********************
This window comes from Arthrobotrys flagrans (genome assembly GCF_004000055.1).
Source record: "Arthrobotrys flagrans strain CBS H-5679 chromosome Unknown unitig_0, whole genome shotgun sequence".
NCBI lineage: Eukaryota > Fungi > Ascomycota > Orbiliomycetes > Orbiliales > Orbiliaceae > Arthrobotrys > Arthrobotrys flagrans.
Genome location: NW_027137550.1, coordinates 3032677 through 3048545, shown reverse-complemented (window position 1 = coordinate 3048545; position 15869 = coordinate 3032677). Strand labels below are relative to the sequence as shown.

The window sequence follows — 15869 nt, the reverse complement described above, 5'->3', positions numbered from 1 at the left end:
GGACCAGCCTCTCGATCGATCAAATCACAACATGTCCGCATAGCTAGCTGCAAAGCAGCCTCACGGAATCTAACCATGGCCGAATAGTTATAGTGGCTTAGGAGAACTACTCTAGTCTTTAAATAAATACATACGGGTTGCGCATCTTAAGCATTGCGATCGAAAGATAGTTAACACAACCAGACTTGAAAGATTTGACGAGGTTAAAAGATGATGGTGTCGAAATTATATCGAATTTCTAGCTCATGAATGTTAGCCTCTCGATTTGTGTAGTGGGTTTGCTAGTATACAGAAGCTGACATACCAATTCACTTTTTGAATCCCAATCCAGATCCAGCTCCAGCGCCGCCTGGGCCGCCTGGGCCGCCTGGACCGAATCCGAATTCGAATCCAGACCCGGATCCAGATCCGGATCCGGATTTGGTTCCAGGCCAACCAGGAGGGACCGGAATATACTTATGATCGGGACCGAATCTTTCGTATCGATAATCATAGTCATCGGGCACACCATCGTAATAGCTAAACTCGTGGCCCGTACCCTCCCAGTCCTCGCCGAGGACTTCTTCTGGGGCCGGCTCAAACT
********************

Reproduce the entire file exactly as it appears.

This window comes from Arthrobotrys flagrans (genome assembly GCF_004000055.1).
Source record: "Arthrobotrys flagrans strain CBS H-5679 chromosome Unknown unitig_0, whole genome shotgun sequence".
NCBI lineage: Eukaryota > Fungi > Ascomycota > Orbiliomycetes > Orbiliales > Orbiliaceae > Arthrobotrys > Arthrobotrys flagrans.
Genome location: NW_027137550.1, coordinates 3032677 through 3048545, shown reverse-complemented (window position 1 = coordinate 3048545; position 15869 = coordinate 3032677). Strand labels below are relative to the sequence as shown.

The window sequence follows — 15869 nt, the reverse complement described above, 5'->3', positions numbered from 1 at the left end:
GGACCAGCCTCTCGATCGATCAAATCACAACATGTCCGCATAGCTAGCTGCAAAGCAGCCTCACGGAATCTAACCATGGCCGAATAGTTATAGTGGCTTAGGAGAACTACTCTAGTCTTTAAATAAATACATACGGGTTGCGCATCTTAAGCATTGCGATCGAAAGATAGTTAACACAACCAGACTTGAAAGATTTGACGAGGTTAAAAGATGATGGTGTCGAAATTATATCGAATTTCTAGCTCATGAATGTTAGCCTCTCGATTTGTGTAGTGGGTTTGCTAGTATACAGAAGCTGACATACCAATTCACTTTTTGAATCCCAATCCAGATCCAGCTCCAGCGCCGCCTGGGCCGCCTGGGCCGCCTGGACCGAATCCGAATTCGAATCCAGACCCGGATCCAGATCCGGATCCGGATTTGGTTCCAGGCCAACCAGGAGGGACCGGAATATACTTATGATCGGGACCGAATCTTTCGTATCGATAATCATAGTCATCGGGCACACCATCGTAATAGCTAAACTCGTGGCCCGTACCCTCCCAGTCCTCGCCGAGGACTTCTTCTGGGGCCGGCTCAAACT